Feb 21, 2009

Ski Review in Numbers

For those of you who have been paying attention to this little chunk of the waterski blog tube, you know that every so often we like to poke a bit of fun at Waterski Mag for the incessant covering of slalom skiing.

Its all in fun, obviously, as we do have slalom skis of our own (in all fairness, we suck at it).

However, it is a decent rag and in the most recent issue, super sexy CRB commenter, Tadd Schreiber, wrote a piece where they tested some of the top slalom skis.

If you don't know which one we are talking about, its the March issue, the one with Karina Nowlan on the cover (RAWR!!!!).

(Note: Karina skis on the Goode 9800, which wasn't tested (boooo) and there is a picture in the mag of Freddy Krueger, that picture is just awesome...its hard to explain, but, it looks like it was taken from like 20 feet up and 20 feet in front of the ramp, catching Freddy in mid-flight, its amazing. If we could purcahse that pic in a frame we would.)

Normally, we would look at the prices of the skis and go crazy and belly ache about the cost and somehow turn that argument into a grandiose piece on the state of the world and skiing and predict locusts and raining frogs and celebacy.

In lieu of that, and given the tone of Tadd's article, which was nice, instead of tearing down the skis and pointing out flaws, they tested the skis and pointed out the the benifits and how it would make you, the skier (and moneybags mcgee) a better skier.

How unique!

Within the piece there was no real ranking system, so, we immediatly hopped into the CRB Camaro and made our way to HQ to fire up the Commodore 64 matrix device.

Here was our goal, to somehow weight the skis, taking into account their price and number of expert picks. I.e, we tried to somehow mesh the performance of the ski to the cost.

This, however, proved to be quite difficult, as our math skills seemed to have evaporated a bit.

So, I ran the excel machine and came up with a few things...so...appropoe of nothing, here is what we got.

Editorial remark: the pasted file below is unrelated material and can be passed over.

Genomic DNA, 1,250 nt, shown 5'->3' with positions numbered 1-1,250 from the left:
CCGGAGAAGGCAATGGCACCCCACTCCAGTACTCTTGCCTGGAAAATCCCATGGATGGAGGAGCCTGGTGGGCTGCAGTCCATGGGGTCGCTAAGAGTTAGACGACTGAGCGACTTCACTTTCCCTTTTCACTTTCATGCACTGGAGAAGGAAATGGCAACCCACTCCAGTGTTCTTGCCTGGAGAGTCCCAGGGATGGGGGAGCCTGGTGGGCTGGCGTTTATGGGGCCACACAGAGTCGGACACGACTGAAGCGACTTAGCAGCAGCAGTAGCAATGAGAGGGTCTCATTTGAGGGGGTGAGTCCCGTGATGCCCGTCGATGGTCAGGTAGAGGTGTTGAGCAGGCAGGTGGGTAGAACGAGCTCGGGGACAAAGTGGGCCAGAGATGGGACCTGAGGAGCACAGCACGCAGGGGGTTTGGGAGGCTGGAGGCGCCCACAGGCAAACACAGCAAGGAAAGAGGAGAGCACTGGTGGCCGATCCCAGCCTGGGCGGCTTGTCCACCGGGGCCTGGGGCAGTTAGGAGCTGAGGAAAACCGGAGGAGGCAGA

What can you possibly take from this? Well, of all the skis tested, the Connelly and the O'Brien are the only ones that fall outside of the norm, they are the outliers, the remaining skis are within about 350 bucks of each other.

However, of note, the Connelly, as the cheapest, also received three fist bumps from the pros where as the O'Brien received two, while being more then 1200 bucks more expensive.

Armed with this information, here is what we want to know. Does anyone out there have the mathmatical ability to apply a weighted scoring system to determine the best value per ski?

Please comment or come up with your own or anything. We will try our damndest to try and figure it out too. There has to be a way to determine once and for all the best value / perfomance, etc etc for a slalom ski.

We command everyone to go out to the bookstore or wherever they sell words that are printed on shiny paper, then packaged up in a convienent 8 1/2 by 11 inch pamphlet. Because, unless you receive the Waterski Magazine in the mail, you can't see Tadd's article as it isn't linked on their website. WHAT?

Now, maybe this format won't work, using the arbitrary fist bump method of determining the actual performance value of a ski. Is there a better way to break down a skis variables that can be used in an equation to determine value?

UPDATE: In thinking about our little value system, here is a fairly simplistic equation. For the terms of this equation, we divided the cost of the ski against the median value of the entire group of skis, then, multiplied that by the total number of fist bumps over the fist bumps received. The idea was that you would get a smaller number for the cheaper ski in relation to the group, and then with the fist bump calculation you would get a smaller number in correlation to total fist bumps. therefor, when you multiplied everything together, the smaller your ending number, the more valuable that ski was to the fist bump value equation.

In terms of mathmatics, the equation looks as such.

(Price of ski / Average cost of ski) x (Total number of fist bumps / fist bumps given to ski) = total value for the ski.

Please note, in this formula, the Goode 9900SL Wide Ride was kicked to the curb because it received no fist bumps. In fairness, its similar to the regular 9900, but, slightly wider and shorter.

So, here is the raw data.


Meaning. In our ranking system, the winner is the Connelly Prophecy! Woo! The final rankings for all the skis in the test are as such:


So, there you have it. Obviously this crude valuation system isn't perfect and it obviously weights very heavy on the price and fist bump factor. Which makes sense of course given a small sample size and limited variables. This is notable in the close finish of the D3 X5 and the O'Brien Elite, as they are very different in price and yet with two fist bumps the O'Brien still lost to the X5.

YAY! MATH!

4 comments:

  1. Someone needs to get the rowboat a puppy so he can take it to the dog park on Staurdays instead of attempting math. Then maybe at the dog park some sporty vixen might say "aww, what a cute puppy". The rest will be history, and we will never again have to worry about the rowboat forgetting to carry the remainder.

    ReplyDelete
  2. Anonymous1:28 PM

    I want a puppy!

    ReplyDelete
  3. Anonymous3:47 PM

    its a parabola

    ReplyDelete
  4. Damn, see what happens when you guys cut back on the PBR? Or maybe, you just found the critical level of PBR to operate Excel most efficiently?

    ReplyDelete

Speak now. Give us your tired your hungry your weak. We will make them into CRB Staff